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Central North Little Rock
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St. Joseph Farm


street view
One of my former yoga teachers once encouraged me to play in the dirt. I was having a run of bad luck — losing things, having minor accidents, and forgetting important appointments. She suggested it was because I wasn’t grounded. Having my head in the clouds was causing me to be scatterbrained. She suggested I plant a garden, so I did. Getting literally grounded, by digging up the earth, planting herbs, and caring for their needs, did help. My new hobby helped me stay focused and more in tune with the world around me.

Years later, I still enjoy gardening. These days, I play in the dirt at a very unusual and interesting place in North Little Rock. It’s the site of my community garden plot, but it’s so much more. The old St. Joseph Orphanage on Camp Robinson Road is now home to the St. Joseph Farm, a unique space where the central Arkansas community can gather to learn and grow.

Many people who live in this area don’t even know about the old St. Joseph Home. In 1907, Catholic Bishop John Baptist Morris bought 720 acres of farmland to build a home and school for orphans. By 1910, the main building was completed. At 56,000 square feet, the building contained living quarters, classrooms, a large kitchen and dining room, and even a beautiful chapel with stained glass windows. The building itself looks like a villa, not unlike a palatial home you’d see nestled in the Italian countryside. It sits high on a hill, with stunning views of downtown Little Rock, the Arkansas River, and Pinnacle Mountain.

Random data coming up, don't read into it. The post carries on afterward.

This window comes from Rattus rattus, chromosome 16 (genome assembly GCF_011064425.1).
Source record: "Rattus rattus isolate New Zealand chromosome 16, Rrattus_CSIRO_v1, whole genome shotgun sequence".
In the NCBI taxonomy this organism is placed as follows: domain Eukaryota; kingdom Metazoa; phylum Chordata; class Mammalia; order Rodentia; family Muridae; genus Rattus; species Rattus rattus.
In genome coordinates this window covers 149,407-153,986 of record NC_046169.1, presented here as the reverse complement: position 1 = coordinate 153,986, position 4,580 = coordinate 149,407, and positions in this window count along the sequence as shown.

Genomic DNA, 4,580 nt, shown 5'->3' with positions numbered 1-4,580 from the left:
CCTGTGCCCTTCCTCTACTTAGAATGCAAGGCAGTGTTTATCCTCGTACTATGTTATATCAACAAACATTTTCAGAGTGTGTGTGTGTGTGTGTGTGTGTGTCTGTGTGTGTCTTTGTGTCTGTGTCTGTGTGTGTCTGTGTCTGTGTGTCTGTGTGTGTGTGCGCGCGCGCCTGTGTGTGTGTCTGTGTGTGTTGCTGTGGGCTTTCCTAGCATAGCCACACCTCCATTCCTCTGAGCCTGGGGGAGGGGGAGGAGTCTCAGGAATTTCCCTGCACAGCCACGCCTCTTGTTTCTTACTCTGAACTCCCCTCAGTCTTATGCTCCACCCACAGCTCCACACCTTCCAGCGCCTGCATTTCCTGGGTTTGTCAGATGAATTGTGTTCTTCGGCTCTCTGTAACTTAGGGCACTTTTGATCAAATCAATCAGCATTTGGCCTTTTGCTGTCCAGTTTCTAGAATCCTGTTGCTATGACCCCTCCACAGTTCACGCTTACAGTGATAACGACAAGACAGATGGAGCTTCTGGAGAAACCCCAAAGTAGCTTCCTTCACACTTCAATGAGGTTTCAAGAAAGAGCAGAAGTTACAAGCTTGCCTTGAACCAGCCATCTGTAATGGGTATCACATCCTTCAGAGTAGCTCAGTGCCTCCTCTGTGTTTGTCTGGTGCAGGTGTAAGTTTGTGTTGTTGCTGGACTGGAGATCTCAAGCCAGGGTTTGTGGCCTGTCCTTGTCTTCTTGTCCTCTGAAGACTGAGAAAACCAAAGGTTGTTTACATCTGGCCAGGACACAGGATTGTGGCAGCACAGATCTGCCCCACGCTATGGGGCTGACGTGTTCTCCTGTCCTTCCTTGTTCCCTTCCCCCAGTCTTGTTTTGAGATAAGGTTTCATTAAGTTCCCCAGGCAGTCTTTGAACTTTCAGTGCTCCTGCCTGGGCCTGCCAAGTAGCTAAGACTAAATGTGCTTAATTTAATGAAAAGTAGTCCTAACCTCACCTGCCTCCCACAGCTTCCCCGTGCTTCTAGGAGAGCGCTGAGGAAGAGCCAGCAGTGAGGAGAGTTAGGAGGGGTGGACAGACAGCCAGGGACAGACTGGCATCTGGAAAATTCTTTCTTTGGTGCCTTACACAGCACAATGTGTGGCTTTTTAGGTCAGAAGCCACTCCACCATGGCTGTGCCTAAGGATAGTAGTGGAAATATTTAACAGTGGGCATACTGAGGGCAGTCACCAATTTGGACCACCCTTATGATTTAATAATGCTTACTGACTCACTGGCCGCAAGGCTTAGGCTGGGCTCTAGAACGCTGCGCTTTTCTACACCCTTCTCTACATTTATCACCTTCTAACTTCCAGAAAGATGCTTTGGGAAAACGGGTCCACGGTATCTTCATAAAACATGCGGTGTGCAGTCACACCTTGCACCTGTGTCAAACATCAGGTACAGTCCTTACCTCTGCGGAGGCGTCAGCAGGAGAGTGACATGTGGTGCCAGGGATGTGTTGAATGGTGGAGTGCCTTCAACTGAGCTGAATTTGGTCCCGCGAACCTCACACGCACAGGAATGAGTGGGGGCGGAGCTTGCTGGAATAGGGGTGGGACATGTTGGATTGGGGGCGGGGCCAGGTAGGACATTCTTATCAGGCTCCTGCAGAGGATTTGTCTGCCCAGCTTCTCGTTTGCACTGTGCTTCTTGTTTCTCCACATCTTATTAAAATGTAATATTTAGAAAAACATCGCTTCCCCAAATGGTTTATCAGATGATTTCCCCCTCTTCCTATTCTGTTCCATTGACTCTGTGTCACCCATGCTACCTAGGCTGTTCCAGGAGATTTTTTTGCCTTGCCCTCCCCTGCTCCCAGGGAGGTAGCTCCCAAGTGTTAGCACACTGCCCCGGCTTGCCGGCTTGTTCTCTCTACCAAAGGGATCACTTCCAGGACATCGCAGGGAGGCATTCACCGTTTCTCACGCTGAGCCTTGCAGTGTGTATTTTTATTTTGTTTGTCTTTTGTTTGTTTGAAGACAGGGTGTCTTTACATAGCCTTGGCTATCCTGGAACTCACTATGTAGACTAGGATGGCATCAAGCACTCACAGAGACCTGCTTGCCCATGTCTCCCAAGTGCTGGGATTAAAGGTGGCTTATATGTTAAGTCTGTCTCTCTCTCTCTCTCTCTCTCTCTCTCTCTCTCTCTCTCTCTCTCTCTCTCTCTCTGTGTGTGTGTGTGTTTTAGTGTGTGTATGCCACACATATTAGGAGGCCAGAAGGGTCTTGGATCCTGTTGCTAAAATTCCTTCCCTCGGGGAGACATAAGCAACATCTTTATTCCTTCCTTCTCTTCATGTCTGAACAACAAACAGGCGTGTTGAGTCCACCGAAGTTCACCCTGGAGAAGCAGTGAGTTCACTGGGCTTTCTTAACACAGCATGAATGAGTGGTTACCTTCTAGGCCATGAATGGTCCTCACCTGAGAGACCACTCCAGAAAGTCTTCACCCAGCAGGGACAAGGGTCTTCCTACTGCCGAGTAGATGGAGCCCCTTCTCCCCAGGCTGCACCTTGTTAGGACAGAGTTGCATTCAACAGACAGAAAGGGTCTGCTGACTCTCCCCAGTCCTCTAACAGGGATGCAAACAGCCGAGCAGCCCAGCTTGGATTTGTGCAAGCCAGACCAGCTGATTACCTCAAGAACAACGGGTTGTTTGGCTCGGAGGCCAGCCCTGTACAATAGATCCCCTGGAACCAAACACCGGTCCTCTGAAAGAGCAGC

front entrance

Little has changed about the building itself over the years. But children no longer live and learn there. As the Arkansas foster system was created and expanded, orphanages were no longer needed. By 1997, the daycare and kindergarten that were in operation there moved out. Although the Diocese of Little Rock used the building for retreats and did their best to maintain the structure, in 2013, the Historic Preservation Alliance of Arkansas listed the property as an endangered historical structure.

But today, the building and its surrounding grounds are once again bustling with activity. Last fall, Jody Hardin, an Arkansas farmer and advocate for sustainable agriculture, began working the land and repairing the structures. In conjunction with the St. Joseph Center of Arkansas and the Heifer Seeds of Change Initiative, Hardin is bringing the fallow fields back to life, and is once again planting the seeds of education and self-sufficiency on the property’s grounds.